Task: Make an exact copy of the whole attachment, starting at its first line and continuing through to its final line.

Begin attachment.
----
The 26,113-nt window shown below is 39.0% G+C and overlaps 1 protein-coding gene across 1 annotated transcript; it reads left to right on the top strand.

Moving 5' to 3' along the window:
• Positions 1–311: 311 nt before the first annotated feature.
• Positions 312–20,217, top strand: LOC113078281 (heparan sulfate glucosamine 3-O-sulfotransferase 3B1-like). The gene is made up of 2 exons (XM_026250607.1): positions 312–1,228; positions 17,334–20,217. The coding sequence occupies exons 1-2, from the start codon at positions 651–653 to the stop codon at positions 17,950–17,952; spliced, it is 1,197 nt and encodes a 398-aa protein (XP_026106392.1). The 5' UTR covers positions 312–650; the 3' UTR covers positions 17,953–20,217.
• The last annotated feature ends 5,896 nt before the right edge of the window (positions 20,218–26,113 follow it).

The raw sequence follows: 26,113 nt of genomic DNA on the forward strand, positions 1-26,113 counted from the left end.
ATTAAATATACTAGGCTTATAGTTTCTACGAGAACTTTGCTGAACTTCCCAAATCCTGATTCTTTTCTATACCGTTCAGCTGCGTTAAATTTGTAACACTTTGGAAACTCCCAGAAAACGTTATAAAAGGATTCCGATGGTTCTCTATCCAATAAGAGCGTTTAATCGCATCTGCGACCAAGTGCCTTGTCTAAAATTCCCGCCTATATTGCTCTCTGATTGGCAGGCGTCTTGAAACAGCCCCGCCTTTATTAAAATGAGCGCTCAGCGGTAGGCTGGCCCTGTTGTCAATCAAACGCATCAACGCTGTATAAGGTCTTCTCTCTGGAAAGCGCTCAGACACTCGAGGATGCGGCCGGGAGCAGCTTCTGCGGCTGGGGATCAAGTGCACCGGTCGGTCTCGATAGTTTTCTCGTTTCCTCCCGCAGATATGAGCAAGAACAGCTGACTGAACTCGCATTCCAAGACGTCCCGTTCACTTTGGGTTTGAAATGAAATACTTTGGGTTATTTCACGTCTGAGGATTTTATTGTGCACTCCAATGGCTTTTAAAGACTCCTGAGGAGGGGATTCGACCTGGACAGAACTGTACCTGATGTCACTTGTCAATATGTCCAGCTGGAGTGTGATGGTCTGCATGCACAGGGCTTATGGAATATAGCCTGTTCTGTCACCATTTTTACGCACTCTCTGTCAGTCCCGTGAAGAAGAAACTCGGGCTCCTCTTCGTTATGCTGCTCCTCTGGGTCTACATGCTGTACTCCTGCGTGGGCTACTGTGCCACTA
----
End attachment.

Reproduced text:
The 26,113-nt window shown below is 39.0% G+C and overlaps 1 protein-coding gene across 1 annotated transcript; it reads left to right on the top strand.

Moving 5' to 3' along the window:
• Positions 1–311: 311 nt before the first annotated feature.
• Positions 312–20,217, top strand: LOC113078281 (heparan sulfate glucosamine 3-O-sulfotransferase 3B1-like). The gene is made up of 2 exons (XM_026250607.1): positions 312–1,228; positions 17,334–20,217. The coding sequence occupies exons 1-2, from the start codon at positions 651–653 to the stop codon at positions 17,950–17,952; spliced, it is 1,197 nt and encodes a 398-aa protein (XP_026106392.1). The 5' UTR covers positions 312–650; the 3' UTR covers positions 17,953–20,217.
• The last annotated feature ends 5,896 nt before the right edge of the window (positions 20,218–26,113 follow it).

The raw sequence follows: 26,113 nt of genomic DNA on the forward strand, positions 1-26,113 counted from the left end.
ATTAAATATACTAGGCTTATAGTTTCTACGAGAACTTTGCTGAACTTCCCAAATCCTGATTCTTTTCTATACCGTTCAGCTGCGTTAAATTTGTAACACTTTGGAAACTCCCAGAAAACGTTATAAAAGGATTCCGATGGTTCTCTATCCAATAAGAGCGTTTAATCGCATCTGCGACCAAGTGCCTTGTCTAAAATTCCCGCCTATATTGCTCTCTGATTGGCAGGCGTCTTGAAACAGCCCCGCCTTTATTAAAATGAGCGCTCAGCGGTAGGCTGGCCCTGTTGTCAATCAAACGCATCAACGCTGTATAAGGTCTTCTCTCTGGAAAGCGCTCAGACACTCGAGGATGCGGCCGGGAGCAGCTTCTGCGGCTGGGGATCAAGTGCACCGGTCGGTCTCGATAGTTTTCTCGTTTCCTCCCGCAGATATGAGCAAGAACAGCTGACTGAACTCGCATTCCAAGACGTCCCGTTCACTTTGGGTTTGAAATGAAATACTTTGGGTTATTTCACGTCTGAGGATTTTATTGTGCACTCCAATGGCTTTTAAAGACTCCTGAGGAGGGGATTCGACCTGGACAGAACTGTACCTGATGTCACTTGTCAATATGTCCAGCTGGAGTGTGATGGTCTGCATGCACAGGGCTTATGGAATATAGCCTGTTCTGTCACCATTTTTACGCACTCTCTGTCAGTCCCGTGAAGAAGAAACTCGGGCTCCTCTTCGTTATGCTGCTCCTCTGGGTCTACATGCTGTACTCCTGCGTGGGCTACTGTGCCACTA